Mistaken Identity by Nayantara Sahgal

Kin in spirit to both Evelyn Waugh and Salman Rushdie, Sahgal focuses on a young rich playboy in 1920s India. He is an apolitical poet who is mistakenly arrested and spends years in prison in British held India charged with conspiracy to overthrow the government. It is a black humored story, but not quite satire, more a fairy tale in which other Indians arrested for trying to raise consciousness are large hearted fools who will die to make a small point in an overwhelmingly bad situation. The tone is very secular: Whether you are surrounded by Colonials, Muslims, or Hindus, you are in trouble if you even inadvertently stir their stagnant waters.

A Death in the Family by James Agee

A Death in the FamilyAgee (pronounced Age-ee)’s exquisitely detailed tale of the dynamics and subtle emotions at a time of crisis was an eye-opening view for me into nonconformists of the early 20th century, and into how such people might interact with the mainstream religious people they love. There are no surprises, given the title, and the ending feels inadequate. I also felt that the preacher’s visit was an odd and out of place low-comic punch. But it is one of those classics I had to gobble down.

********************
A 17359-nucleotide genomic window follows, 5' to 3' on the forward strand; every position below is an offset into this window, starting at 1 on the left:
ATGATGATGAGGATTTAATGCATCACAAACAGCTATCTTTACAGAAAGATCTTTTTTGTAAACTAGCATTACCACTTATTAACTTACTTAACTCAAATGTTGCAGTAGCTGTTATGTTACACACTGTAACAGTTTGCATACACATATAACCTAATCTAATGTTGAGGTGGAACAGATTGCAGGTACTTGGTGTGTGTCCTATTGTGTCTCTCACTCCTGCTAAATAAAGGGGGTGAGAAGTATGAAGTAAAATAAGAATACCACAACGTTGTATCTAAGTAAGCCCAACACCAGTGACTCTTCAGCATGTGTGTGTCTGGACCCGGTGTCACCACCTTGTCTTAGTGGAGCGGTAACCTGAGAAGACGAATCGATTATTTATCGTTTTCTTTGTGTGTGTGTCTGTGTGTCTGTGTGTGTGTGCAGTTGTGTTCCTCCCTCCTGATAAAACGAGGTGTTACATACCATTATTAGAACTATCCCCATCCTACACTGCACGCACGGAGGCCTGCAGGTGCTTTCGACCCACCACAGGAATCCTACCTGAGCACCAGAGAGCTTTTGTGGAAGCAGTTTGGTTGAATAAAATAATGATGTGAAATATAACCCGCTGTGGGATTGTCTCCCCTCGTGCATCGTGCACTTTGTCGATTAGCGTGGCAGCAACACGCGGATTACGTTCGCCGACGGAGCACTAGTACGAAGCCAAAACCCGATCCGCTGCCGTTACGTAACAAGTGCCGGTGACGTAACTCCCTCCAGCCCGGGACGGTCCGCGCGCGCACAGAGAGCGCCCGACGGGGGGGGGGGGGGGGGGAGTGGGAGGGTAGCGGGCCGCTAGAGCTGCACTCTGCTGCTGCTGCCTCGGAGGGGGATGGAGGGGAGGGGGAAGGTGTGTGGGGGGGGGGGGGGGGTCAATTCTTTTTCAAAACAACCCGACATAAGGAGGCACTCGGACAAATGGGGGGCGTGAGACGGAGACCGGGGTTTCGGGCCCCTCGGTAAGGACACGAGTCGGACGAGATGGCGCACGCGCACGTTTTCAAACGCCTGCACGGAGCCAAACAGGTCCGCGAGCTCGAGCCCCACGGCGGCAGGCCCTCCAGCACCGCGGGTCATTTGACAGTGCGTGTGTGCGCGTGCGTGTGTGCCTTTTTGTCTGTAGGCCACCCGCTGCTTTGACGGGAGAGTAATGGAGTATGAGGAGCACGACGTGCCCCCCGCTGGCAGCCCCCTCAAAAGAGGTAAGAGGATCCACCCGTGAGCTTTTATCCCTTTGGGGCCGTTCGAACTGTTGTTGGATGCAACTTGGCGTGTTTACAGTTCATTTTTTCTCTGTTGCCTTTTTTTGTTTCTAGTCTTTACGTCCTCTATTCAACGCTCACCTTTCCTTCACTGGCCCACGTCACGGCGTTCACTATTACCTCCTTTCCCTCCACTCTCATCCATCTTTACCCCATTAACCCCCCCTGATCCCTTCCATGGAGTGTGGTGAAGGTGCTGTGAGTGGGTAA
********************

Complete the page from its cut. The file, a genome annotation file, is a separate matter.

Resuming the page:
Reviewed by Teresa

Fludd by Hilary Mantel

Quirky, funny and spooky, Hilary Mantel is up on my shelf with others of her ilk: Flannery O’Connor, Grace Paley, Muriel Spark…Like my favorite writers, she shows human nature at its obliquest. Is she condemning religion? Forgiving it? Relishing its oddities? Are all of her characters nuts? Or is that the true state of all of us? Her plot both shouts and whispers. Try her. If you like it, AH! Lucky you, you then have many more novels to devour.

Reviewed by Teresa